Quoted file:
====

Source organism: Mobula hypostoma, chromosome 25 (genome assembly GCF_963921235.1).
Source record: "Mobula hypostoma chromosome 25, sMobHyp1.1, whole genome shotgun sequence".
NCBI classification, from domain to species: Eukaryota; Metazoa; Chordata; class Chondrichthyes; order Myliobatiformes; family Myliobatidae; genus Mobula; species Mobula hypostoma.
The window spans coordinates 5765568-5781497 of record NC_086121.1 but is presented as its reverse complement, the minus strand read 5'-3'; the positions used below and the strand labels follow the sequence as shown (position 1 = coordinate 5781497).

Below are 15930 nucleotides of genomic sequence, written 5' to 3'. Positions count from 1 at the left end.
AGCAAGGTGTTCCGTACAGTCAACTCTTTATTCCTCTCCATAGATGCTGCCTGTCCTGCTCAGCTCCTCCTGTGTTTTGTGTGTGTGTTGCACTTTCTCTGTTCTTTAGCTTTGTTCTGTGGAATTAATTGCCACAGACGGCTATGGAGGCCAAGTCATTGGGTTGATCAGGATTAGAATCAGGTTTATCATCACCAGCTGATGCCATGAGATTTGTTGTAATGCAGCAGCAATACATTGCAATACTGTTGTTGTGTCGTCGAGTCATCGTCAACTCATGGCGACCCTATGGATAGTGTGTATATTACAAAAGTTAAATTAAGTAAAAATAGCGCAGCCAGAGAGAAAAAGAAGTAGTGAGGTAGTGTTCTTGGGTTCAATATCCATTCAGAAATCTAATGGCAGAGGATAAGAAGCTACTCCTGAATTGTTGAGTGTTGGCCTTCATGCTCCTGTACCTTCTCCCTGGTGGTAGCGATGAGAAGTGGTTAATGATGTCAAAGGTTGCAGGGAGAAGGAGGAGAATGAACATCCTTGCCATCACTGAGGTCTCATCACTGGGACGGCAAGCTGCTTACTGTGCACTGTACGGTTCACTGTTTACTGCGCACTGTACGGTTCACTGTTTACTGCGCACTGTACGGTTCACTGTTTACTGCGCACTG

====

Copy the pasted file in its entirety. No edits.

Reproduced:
Source organism: Mobula hypostoma, chromosome 25 (genome assembly GCF_963921235.1).
Source record: "Mobula hypostoma chromosome 25, sMobHyp1.1, whole genome shotgun sequence".
NCBI classification, from domain to species: Eukaryota; Metazoa; Chordata; class Chondrichthyes; order Myliobatiformes; family Myliobatidae; genus Mobula; species Mobula hypostoma.
The window spans coordinates 5765568-5781497 of record NC_086121.1 but is presented as its reverse complement, the minus strand read 5'-3'; the positions used below and the strand labels follow the sequence as shown (position 1 = coordinate 5781497).

Below are 15930 nucleotides of genomic sequence, written 5' to 3'. Positions count from 1 at the left end.
AGCAAGGTGTTCCGTACAGTCAACTCTTTATTCCTCTCCATAGATGCTGCCTGTCCTGCTCAGCTCCTCCTGTGTTTTGTGTGTGTGTTGCACTTTCTCTGTTCTTTAGCTTTGTTCTGTGGAATTAATTGCCACAGACGGCTATGGAGGCCAAGTCATTGGGTTGATCAGGATTAGAATCAGGTTTATCATCACCAGCTGATGCCATGAGATTTGTTGTAATGCAGCAGCAATACATTGCAATACTGTTGTTGTGTCGTCGAGTCATCGTCAACTCATGGCGACCCTATGGATAGTGTGTATATTACAAAAGTTAAATTAAGTAAAAATAGCGCAGCCAGAGAGAAAAAGAAGTAGTGAGGTAGTGTTCTTGGGTTCAATATCCATTCAGAAATCTAATGGCAGAGGATAAGAAGCTACTCCTGAATTGTTGAGTGTTGGCCTTCATGCTCCTGTACCTTCTCCCTGGTGGTAGCGATGAGAAGTGGTTAATGATGTCAAAGGTTGCAGGGAGAAGGAGGAGAATGAACATCCTTGCCATCACTGAGGTCTCATCACTGGGACGGCAAGCTGCTTACTGTGCACTGTACGGTTCACTGTTTACTGCGCACTGTACGGTTCACTGTTTACTGCGCACTGTACGGTTCACTGTTTACTGCGCACTG